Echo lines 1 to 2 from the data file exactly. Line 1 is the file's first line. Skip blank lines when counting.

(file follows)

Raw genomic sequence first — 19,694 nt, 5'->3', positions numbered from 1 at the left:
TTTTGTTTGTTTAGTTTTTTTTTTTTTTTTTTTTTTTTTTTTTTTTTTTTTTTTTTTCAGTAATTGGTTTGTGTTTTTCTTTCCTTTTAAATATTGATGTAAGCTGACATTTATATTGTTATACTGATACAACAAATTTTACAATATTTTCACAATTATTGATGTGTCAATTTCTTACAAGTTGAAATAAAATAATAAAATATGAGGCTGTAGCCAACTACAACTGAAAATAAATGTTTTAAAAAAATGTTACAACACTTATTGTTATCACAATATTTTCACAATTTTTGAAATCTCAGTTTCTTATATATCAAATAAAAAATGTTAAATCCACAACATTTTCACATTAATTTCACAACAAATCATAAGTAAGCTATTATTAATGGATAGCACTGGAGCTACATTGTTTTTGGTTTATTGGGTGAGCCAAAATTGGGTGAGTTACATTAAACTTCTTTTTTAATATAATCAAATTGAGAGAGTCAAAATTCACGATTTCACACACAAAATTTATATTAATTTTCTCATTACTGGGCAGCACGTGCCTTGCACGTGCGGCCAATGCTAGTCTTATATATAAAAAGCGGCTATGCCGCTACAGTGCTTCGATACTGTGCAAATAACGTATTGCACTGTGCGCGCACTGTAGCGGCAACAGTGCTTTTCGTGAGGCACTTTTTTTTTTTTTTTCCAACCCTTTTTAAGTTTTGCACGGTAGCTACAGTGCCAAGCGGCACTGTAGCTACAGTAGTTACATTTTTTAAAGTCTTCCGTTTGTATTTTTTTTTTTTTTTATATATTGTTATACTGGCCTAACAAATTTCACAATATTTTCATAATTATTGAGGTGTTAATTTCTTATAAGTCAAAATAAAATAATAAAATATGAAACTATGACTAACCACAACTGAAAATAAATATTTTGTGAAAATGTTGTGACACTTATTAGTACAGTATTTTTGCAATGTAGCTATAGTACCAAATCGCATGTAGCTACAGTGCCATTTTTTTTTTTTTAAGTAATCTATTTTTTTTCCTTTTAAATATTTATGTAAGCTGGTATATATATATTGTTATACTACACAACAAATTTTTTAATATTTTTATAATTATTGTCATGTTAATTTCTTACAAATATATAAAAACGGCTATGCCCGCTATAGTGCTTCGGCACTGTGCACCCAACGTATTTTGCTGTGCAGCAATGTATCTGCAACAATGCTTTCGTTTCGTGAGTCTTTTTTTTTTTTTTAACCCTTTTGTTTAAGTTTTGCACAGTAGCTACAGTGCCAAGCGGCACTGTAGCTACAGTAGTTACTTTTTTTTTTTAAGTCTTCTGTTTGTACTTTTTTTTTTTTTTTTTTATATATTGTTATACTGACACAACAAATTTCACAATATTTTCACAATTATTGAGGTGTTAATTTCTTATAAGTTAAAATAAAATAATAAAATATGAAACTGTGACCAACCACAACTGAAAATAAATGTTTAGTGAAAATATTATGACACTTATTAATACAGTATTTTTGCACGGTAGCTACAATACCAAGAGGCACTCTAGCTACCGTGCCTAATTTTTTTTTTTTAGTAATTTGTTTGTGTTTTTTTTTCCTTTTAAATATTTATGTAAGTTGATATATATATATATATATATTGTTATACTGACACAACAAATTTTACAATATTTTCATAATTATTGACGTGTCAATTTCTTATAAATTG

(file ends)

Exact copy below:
Raw genomic sequence first — 19,694 nt, 5'->3', positions numbered from 1 at the left:
TTTTGTTTGTTTAGTTTTTTTTTTTTTTTTTTTTTTTTTTTTTTTTTTTTTTTTTTTCAGTAATTGGTTTGTGTTTTTCTTTCCTTTTAAATATTGATGTAAGCTGACATTTATATTGTTATACTGATACAACAAATTTTACAATATTTTCACAATTATTGATGTGTCAATTTCTTACAAGTTGAAATAAAATAATAAAATATGAGGCTGTAGCCAACTACAACTGAAAATAAATGTTTTAAAAAAATGTTACAACACTTATTGTTATCACAATATTTTCACAATTTTTGAAATCTCAGTTTCTTATATATCAAATAAAAAATGTTAAATCCACAACATTTTCACATTAATTTCACAACAAATCATAAGTAAGCTATTATTAATGGATAGCACTGGAGCTACATTGTTTTTGGTTTATTGGGTGAGCCAAAATTGGGTGAGTTACATTAAACTTCTTTTTTAATATAATCAAATTGAGAGAGTCAAAATTCACGATTTCACACACAAAATTTATATTAATTTTCTCATTACTGGGCAGCACGTGCCTTGCACGTGCGGCCAATGCTAGTCTTATATATAAAAAGCGGCTATGCCGCTACAGTGCTTCGATACTGTGCAAATAACGTATTGCACTGTGCGCGCACTGTAGCGGCAACAGTGCTTTTCGTGAGGCACTTTTTTTTTTTTTTTCCAACCCTTTTTAAGTTTTGCACGGTAGCTACAGTGCCAAGCGGCACTGTAGCTACAGTAGTTACATTTTTTAAAGTCTTCCGTTTGTATTTTTTTTTTTTTTTATATATTGTTATACTGGCCTAACAAATTTCACAATATTTTCATAATTATTGAGGTGTTAATTTCTTATAAGTCAAAATAAAATAATAAAATATGAAACTATGACTAACCACAACTGAAAATAAATATTTTGTGAAAATGTTGTGACACTTATTAGTACAGTATTTTTGCAATGTAGCTATAGTACCAAATCGCATGTAGCTACAGTGCCATTTTTTTTTTTTTAAGTAATCTATTTTTTTTCCTTTTAAATATTTATGTAAGCTGGTATATATATATTGTTATACTACACAACAAATTTTTTAATATTTTTATAATTATTGTCATGTTAATTTCTTACAAATATATAAAAACGGCTATGCCCGCTATAGTGCTTCGGCACTGTGCACCCAACGTATTTTGCTGTGCAGCAATGTATCTGCAACAATGCTTTCGTTTCGTGAGTCTTTTTTTTTTTTTTAACCCTTTTGTTTAAGTTTTGCACAGTAGCTACAGTGCCAAGCGGCACTGTAGCTACAGTAGTTACTTTTTTTTTTTAAGTCTTCTGTTTGTACTTTTTTTTTTTTTTTTTTATATATTGTTATACTGACACAACAAATTTCACAATATTTTCACAATTATTGAGGTGTTAATTTCTTATAAGTTAAAATAAAATAATAAAATATGAAACTGTGACCAACCACAACTGAAAATAAATGTTTAGTGAAAATATTATGACACTTATTAATACAGTATTTTTGCACGGTAGCTACAATACCAAGAGGCACTCTAGCTACCGTGCCTAATTTTTTTTTTTTAGTAATTTGTTTGTGTTTTTTTTTCCTTTTAAATATTTATGTAAGTTGATATATATATATATATATATTGTTATACTGACACAACAAATTTTACAATATTTTCATAATTATTGACGTGTCAATTTCTTATAAATTG